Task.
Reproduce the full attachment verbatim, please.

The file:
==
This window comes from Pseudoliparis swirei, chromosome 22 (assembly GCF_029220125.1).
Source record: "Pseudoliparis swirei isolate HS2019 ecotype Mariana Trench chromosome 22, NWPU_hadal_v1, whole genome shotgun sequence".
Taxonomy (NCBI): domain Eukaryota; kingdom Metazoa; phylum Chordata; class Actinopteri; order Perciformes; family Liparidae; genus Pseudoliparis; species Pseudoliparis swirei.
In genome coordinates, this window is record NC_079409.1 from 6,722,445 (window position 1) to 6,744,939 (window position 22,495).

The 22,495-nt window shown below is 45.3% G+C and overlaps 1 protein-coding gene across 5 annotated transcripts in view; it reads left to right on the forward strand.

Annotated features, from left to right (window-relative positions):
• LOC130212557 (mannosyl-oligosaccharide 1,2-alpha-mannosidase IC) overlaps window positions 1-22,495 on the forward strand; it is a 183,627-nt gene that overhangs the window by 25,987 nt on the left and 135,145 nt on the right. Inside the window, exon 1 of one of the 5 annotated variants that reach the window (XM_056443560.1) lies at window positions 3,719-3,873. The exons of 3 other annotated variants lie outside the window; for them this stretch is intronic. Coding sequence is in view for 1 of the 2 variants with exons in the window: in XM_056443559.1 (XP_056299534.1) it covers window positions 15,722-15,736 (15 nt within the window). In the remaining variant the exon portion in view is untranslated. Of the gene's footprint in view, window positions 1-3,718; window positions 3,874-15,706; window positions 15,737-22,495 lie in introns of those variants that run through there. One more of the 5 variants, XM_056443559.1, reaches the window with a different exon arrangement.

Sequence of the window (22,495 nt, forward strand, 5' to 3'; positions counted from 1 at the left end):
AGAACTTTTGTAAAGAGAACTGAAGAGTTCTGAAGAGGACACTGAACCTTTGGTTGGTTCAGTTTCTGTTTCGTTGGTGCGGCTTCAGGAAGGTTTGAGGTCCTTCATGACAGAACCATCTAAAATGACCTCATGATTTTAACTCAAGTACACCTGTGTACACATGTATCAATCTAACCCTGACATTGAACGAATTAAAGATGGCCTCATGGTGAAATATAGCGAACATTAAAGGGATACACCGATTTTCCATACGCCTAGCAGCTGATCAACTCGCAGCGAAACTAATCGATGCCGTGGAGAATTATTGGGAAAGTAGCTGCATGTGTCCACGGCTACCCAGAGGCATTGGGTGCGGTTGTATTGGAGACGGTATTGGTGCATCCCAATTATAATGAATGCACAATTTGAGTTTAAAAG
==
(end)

This window comes from Pseudoliparis swirei, chromosome 22 (assembly GCF_029220125.1).
Source record: "Pseudoliparis swirei isolate HS2019 ecotype Mariana Trench chromosome 22, NWPU_hadal_v1, whole genome shotgun sequence".
Taxonomy (NCBI): domain Eukaryota; kingdom Metazoa; phylum Chordata; class Actinopteri; order Perciformes; family Liparidae; genus Pseudoliparis; species Pseudoliparis swirei.
In genome coordinates, this window is record NC_079409.1 from 6,722,445 (window position 1) to 6,744,939 (window position 22,495).

The 22,495-nt window shown below is 45.3% G+C and overlaps 1 protein-coding gene across 5 annotated transcripts in view; it reads left to right on the forward strand.

Annotated features, from left to right (window-relative positions):
• LOC130212557 (mannosyl-oligosaccharide 1,2-alpha-mannosidase IC) overlaps window positions 1-22,495 on the forward strand; it is a 183,627-nt gene that overhangs the window by 25,987 nt on the left and 135,145 nt on the right. Inside the window, exon 1 of one of the 5 annotated variants that reach the window (XM_056443560.1) lies at window positions 3,719-3,873. The exons of 3 other annotated variants lie outside the window; for them this stretch is intronic. Coding sequence is in view for 1 of the 2 variants with exons in the window: in XM_056443559.1 (XP_056299534.1) it covers window positions 15,722-15,736 (15 nt within the window). In the remaining variant the exon portion in view is untranslated. Of the gene's footprint in view, window positions 1-3,718; window positions 3,874-15,706; window positions 15,737-22,495 lie in introns of those variants that run through there. One more of the 5 variants, XM_056443559.1, reaches the window with a different exon arrangement.

Sequence of the window (22,495 nt, forward strand, 5' to 3'; positions counted from 1 at the left end):
AGAACTTTTGTAAAGAGAACTGAAGAGTTCTGAAGAGGACACTGAACCTTTGGTTGGTTCAGTTTCTGTTTCGTTGGTGCGGCTTCAGGAAGGTTTGAGGTCCTTCATGACAGAACCATCTAAAATGACCTCATGATTTTAACTCAAGTACACCTGTGTACACATGTATCAATCTAACCCTGACATTGAACGAATTAAAGATGGCCTCATGGTGAAATATAGCGAACATTAAAGGGATACACCGATTTTCCATACGCCTAGCAGCTGATCAACTCGCAGCGAAACTAATCGATGCCGTGGAGAATTATTGGGAAAGTAGCTGCATGTGTCCACGGCTACCCAGAGGCATTGGGTGCGGTTGTATTGGAGACGGTATTGGTGCATCCCAATTATAATGAATGCACAATTTGAGTTTAAAAG